Kid ‘n Play present: a classical music house party

Groupmusers Christopher 'Kid' Reid and Christopher 'Play' Martin.
Groupmusers Christopher ‘Kid’ Reid and Christopher ‘Play’ Martin.

Saturday night I attended a classical house show in Brighton, MA. The event was put on by Groupmuse, a service that pairs classical performances with  audiences keen to hear good music in a low-pressure situation (e.g. somebody’s house).

Groupmuse organized the event. Hosts volunteer their house or workspace for a performance. Musicians sign up to play, and once a program is agreed upon an event is created.

The enticement.
The enticement.

Groupmuse users (Groupmusers?) can then agree to attend, although nothing is confirmed until you get this guy:

Yahtzee.
Yahtzee.

Setting aside how we feel about emoticons, this email is sure to send a frisson of excitement up your spine. You’re in the club.

After procuring alcoholic beverages and snacks, we drove to Brighton, parked semi-legally, and were greeted at the door by this sign.

Last chance to turn back.
Last chance to turn back.

We navigated a perilously icy driveway, got inside and mingled a bit before the show.

Classical fans in their natural habitat.
Classical fans in their natural habitat.

The two musicians on the evening were violist Mathilde Geismar and bass player Kevin Garcon.

Geismar and Garcon setting up.
Geismar and Garcon setting up.

They were unafraid of having their photos taken.

Violist Mathilde Geismar.
No Fear.

Host Ben Ginsburg offered a few words of introduction, as beers were cracked and phones silenced.

Ben Ginsburg.
Ben Ginsburg.

Then we were off. The program started with some Bach from his Fifth Cello Suite. It was a deep, brooding c minor situation. Garcon started it off before it morphed into a duo.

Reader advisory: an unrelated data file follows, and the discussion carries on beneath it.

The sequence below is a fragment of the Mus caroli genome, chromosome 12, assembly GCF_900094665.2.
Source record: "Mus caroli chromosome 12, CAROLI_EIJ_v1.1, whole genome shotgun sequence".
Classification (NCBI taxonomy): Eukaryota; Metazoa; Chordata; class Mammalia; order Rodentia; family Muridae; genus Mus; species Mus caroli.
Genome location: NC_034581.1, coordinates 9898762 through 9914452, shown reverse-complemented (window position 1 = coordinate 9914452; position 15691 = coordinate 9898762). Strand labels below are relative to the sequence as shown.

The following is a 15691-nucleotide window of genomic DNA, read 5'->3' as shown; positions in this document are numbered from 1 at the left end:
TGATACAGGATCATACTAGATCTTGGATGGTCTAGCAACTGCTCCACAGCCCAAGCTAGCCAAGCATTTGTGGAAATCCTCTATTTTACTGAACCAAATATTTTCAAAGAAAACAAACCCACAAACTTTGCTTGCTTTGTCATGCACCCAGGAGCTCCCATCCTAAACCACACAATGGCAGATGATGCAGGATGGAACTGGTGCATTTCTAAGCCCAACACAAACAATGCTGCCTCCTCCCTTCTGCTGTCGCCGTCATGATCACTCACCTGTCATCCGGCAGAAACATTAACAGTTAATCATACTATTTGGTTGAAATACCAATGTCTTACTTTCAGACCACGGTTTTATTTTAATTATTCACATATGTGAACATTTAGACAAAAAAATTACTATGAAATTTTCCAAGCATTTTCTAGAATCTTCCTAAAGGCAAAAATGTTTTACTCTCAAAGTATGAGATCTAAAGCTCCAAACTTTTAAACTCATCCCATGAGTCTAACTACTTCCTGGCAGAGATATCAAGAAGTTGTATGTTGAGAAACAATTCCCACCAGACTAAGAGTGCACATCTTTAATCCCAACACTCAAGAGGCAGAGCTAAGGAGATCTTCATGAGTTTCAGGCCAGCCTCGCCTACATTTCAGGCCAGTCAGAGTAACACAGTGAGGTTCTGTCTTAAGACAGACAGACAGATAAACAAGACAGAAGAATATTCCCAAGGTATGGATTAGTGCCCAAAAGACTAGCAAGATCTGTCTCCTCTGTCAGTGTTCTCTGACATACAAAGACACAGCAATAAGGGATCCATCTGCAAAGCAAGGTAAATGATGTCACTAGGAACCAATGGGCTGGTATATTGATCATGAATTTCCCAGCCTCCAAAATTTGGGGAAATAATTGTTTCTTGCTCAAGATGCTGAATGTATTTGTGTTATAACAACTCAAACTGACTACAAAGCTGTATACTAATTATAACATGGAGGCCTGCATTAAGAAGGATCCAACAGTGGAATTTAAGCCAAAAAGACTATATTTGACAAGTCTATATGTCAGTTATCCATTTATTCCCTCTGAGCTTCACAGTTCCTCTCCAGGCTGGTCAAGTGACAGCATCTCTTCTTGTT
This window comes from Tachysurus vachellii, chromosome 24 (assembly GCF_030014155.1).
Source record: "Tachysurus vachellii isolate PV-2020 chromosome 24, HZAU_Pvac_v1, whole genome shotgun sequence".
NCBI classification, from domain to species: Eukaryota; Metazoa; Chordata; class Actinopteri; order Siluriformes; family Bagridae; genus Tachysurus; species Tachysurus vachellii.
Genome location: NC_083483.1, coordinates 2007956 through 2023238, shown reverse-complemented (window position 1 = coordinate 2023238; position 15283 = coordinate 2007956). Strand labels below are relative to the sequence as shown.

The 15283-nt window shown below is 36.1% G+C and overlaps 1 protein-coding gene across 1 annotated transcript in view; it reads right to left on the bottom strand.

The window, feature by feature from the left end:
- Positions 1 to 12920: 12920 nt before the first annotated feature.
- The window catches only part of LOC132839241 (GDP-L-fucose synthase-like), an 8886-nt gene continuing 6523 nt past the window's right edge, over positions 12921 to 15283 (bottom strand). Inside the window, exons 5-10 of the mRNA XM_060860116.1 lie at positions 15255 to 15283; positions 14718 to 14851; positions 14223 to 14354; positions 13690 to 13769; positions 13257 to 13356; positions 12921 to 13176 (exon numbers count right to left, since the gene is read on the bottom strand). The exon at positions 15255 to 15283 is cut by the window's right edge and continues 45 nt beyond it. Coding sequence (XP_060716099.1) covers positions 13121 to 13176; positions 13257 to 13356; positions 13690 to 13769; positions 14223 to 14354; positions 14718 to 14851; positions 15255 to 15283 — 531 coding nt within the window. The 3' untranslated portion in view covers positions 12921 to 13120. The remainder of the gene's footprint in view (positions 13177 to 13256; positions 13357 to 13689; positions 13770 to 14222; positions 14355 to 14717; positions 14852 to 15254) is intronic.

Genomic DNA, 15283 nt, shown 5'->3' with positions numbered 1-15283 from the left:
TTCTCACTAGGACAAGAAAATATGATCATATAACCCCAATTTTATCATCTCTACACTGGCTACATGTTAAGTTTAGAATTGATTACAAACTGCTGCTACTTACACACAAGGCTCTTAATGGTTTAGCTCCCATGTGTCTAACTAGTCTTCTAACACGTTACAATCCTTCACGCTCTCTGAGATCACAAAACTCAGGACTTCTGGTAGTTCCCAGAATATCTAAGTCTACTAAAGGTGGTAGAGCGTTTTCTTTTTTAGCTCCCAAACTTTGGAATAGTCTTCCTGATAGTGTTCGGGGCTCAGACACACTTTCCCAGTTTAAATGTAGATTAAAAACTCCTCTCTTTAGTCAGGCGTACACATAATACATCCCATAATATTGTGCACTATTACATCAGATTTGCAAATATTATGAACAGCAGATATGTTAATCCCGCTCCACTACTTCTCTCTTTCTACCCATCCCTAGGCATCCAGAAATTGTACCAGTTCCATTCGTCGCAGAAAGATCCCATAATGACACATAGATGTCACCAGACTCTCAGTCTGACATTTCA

Kevin Garcon kicking off with some Bach.
Kevin Garcon kicking off with some Bach.

We were also treated to J.M. Sperger’s “Romanze” for viola and doublebass, Sándor Veress’s “Memento,” György Kurtág’s “Signs, Games and Messages” transcribed for bass, and a movement of György Ligeti’s “Sonata for viola” played exclusively on the C string.

The audience dug it.

A cacophony of noise as the hallway erupts in applause.
A cacophony of noise as the hallway erupts in applause.

And the performers seemed pleased themselves.

Sweet victory.
Sweet victory. Notice roomba lurking nearby.

Groupmuse is a non-threatening dose of classical best enjoyed with a (double-)cup of cheer. Right now, the service is only available in Boston and New York. I have a feeling it will expand rapidly as the many imitators crop up.

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One thought on “Kid ‘n Play present: a classical music house party

  1. Pingback: CSI: Symphony Orchestra — bloodthirsty composers strike again | The Classical Dark Arts by Will Roseliep

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